It’s a deadline that’s approaching fast. U.S. Citizenship and Immigration Services (USCIS) receives H-1B visa petitions each year beginning on April 1, and with only 65,000 H-1B visas available, April 1 is the date that those applications must be received by USCIS. Across the U.S., employers are right now determining their H-1B needs for fiscal 2017 and retaining immigration lawyers to ensure that their H-1B visa petitions are on deadline, accurate, and complete.
By using H-1B visas, many employers based in the United States hire international workers for “specialty occupations” that require highly specialized knowledge. The Immigration and Nationality Act of 1965 defines a “specialty occupation” as work requiring specialized knowledge and a bachelor’s degree – or its equivalent – or a postgraduate degree. International workers who may qualify for H-1B visas include but are not limited to engineers, programmers, mathematicians, and research scientists in fields such as robotics and biotechnology. The demand for qualified employees in those fields far exceeds the number of available H-1B visas, so when U.S.-based businesses apply for H-1B visas, they need the advice, insights, and services that only an experienced immigration attorney can offer.
HIGH DEMAND, FIERCE COMPETITION
For the employers who need H-1B visas – and for those who want to learn about H-1B visas – the first thing to know is that the competition for these visas is fierce. For more than a decade, the annual cap on H-1B visas has been 65,000, while another 20,000 H-1B visas are set aside for use exclusively by workers with postgraduate degrees earned from U.S. colleges and universities. Because the demand for H-1B visas surpasses the supply by more than a 3-to-1 ratio, USCIS has now put a “lottery” system in place for the distribution of H-1B visas. In 2015, 233,000 H-1B visa applications were received by USCIS in the first week of April. The deadline for 2016 is looming, so U.S. employers and their immigration attorneys need to begin preparing H-1B visa petitions and gathering the other necessary documents as quickly as possible.
The truth is that H-1B visas are tough – but not impossible – for companies to acquire. U.S.-based employers should engage an experienced immigration attorney to help your company meet the necessary deadlines, to provide precise and comprehensive information, and to help you avoid the errors, missteps, and confusion that keep too many businesses from obtaining the H-1B visas they genuinely need. In other words, an experienced immigration attorney can help position you for the approval of your H-1B visa applications, and if your petition is not chosen in the H-1B lottery, your immigration lawyer can help you find other acceptable visa options. With April 1 approaching, employers from anywhere in the U.S. can and should arrange at once to consult with an experienced Ohio immigration lawyer.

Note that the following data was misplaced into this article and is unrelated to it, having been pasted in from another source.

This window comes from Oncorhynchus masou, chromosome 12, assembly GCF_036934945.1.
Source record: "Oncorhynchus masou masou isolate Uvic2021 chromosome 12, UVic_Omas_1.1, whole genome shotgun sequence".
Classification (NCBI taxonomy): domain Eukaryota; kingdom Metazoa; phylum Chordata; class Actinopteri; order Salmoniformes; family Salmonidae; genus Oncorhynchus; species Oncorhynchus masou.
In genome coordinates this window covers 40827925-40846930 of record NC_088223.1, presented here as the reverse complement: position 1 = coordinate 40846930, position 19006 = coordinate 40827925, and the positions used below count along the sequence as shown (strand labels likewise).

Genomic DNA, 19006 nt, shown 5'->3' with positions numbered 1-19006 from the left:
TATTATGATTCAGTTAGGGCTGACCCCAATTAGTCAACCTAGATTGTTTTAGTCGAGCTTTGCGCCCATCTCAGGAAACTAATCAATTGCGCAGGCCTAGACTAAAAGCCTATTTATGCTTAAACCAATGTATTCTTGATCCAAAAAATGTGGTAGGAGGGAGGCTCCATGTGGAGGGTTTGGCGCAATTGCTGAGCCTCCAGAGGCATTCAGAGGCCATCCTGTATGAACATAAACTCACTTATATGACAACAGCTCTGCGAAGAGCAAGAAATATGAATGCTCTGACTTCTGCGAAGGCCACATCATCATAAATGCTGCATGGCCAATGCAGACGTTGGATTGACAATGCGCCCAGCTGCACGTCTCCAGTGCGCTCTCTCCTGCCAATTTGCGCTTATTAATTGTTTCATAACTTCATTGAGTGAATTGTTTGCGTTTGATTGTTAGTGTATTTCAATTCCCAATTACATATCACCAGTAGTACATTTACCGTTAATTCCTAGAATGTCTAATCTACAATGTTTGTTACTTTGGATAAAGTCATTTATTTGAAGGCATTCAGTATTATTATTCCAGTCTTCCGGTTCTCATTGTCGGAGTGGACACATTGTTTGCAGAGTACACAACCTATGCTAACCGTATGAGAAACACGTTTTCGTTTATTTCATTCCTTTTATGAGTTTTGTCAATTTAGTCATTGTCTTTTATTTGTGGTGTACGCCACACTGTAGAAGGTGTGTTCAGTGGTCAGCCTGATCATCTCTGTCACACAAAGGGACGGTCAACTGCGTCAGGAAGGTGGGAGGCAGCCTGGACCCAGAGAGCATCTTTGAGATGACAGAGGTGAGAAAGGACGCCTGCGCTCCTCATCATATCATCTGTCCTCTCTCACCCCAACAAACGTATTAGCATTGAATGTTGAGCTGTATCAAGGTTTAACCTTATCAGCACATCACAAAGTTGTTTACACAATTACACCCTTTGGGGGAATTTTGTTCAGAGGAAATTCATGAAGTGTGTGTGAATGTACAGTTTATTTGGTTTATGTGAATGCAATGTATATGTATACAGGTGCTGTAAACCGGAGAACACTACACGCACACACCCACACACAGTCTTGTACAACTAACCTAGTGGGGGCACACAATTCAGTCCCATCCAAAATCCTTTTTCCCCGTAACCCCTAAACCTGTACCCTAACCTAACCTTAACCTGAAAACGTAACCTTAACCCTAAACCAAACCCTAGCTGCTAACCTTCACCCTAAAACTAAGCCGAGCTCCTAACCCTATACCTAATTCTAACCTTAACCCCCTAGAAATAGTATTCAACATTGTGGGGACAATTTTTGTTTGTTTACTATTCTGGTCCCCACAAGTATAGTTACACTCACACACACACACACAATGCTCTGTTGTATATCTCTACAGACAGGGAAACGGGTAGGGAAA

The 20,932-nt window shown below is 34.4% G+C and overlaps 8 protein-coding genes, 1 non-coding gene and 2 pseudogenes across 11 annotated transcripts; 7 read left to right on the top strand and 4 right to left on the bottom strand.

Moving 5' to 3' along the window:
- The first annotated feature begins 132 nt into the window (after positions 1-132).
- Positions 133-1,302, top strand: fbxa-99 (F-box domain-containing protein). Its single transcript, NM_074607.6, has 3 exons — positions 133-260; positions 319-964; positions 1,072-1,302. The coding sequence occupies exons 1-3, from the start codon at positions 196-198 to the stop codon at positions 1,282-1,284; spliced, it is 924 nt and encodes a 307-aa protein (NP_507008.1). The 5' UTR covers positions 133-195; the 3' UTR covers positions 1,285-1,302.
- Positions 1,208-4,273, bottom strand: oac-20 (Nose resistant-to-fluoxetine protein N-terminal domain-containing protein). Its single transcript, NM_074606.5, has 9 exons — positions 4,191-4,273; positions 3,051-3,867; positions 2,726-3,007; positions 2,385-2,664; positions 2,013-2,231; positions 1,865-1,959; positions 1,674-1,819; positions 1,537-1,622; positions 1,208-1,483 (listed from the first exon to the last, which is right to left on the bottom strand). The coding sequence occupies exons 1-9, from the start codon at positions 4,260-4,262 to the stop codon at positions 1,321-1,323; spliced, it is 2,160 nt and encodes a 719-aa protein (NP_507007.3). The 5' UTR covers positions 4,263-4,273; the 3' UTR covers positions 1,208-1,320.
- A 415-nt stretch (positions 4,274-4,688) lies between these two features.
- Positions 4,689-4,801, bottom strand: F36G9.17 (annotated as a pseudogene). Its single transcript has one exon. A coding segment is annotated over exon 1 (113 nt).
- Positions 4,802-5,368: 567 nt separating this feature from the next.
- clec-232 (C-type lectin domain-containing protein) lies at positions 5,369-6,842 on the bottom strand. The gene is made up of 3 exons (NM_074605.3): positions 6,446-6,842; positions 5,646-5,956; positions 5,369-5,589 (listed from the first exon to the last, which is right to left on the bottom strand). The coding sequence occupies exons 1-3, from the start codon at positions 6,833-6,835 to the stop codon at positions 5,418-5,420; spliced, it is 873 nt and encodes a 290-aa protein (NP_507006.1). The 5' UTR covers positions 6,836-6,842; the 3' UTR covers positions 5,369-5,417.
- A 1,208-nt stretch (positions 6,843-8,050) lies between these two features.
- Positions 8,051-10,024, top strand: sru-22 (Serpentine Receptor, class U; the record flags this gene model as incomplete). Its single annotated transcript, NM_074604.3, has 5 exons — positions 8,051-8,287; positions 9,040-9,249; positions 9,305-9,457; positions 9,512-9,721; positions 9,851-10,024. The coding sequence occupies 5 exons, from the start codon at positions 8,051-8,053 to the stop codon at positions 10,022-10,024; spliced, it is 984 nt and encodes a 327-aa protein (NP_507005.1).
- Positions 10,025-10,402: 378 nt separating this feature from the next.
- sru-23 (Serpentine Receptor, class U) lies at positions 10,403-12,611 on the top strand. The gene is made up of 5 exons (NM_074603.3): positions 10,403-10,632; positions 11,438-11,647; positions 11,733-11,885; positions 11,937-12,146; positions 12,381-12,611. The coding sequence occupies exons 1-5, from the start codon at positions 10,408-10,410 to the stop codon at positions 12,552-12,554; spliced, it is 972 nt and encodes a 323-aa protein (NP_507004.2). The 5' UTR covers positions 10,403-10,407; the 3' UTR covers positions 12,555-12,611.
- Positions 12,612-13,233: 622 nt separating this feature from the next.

H-1B visas are provided only to international employees through sponsoring U.S.-based employers. If all other criteria are satisfied, an H-1B work visa is in effect for three years and may be renewed for a second three-year period. Visa holders are not obligated to remain with their first sponsoring employer for the entire three or six years, so long as a new, qualifying U.S. employer sponsors the worker as an H-1B employee.
WHICH COMPANIES? WHICH WORKERS?
Employers should not make the mistake of thinking that H-1B visas only go to companies like Facebook, Google, and Microsoft. Businesses in all parts of the United States apply for and obtain H-1B visas every year. H-1B visa holders enrich not only their neighborhoods but also the nation as a whole by helping businesses create more prospects for new jobs, growth, innovation, and prosperity. International workers who are chosen to receive H-1B visas in April will have those visas in hand in October for the beginning of fiscal 2017. Right now, employers need to determine which international employment candidates are in need of H-1B sponsorship. Some job candidates may be working already in the United States with temporary work visas. Workers who may require H-1B sponsorship include:
- Recent international graduates and current international students in Curriculum Practical Training (CPT) or Optional Practical Training (OPT) who will require employer sponsorship when the OPT or CPT expires
- Those already holding H-1B visas and working for a cap-exempt employer (a college, a university, a non-profit, or a governmental research agency) who seek work with a cap-subject employer
- Candidates with other nonimmigrant work visas who require a change to H-1B status
When an H-1B worker leaves a sponsored position or is terminated, the sponsoring business must notify USCIS as quickly as possible to have the H-1B petition canceled, because the business must pay the worker’s wages while the petition remains in effect. If the employer fires the sponsored employee, the employer must pay for transportation back to the employee’s last place of residence outside of the United States. Sponsoring businesses are not obligated for the return costs for an H-1B employee’s accompanying family members.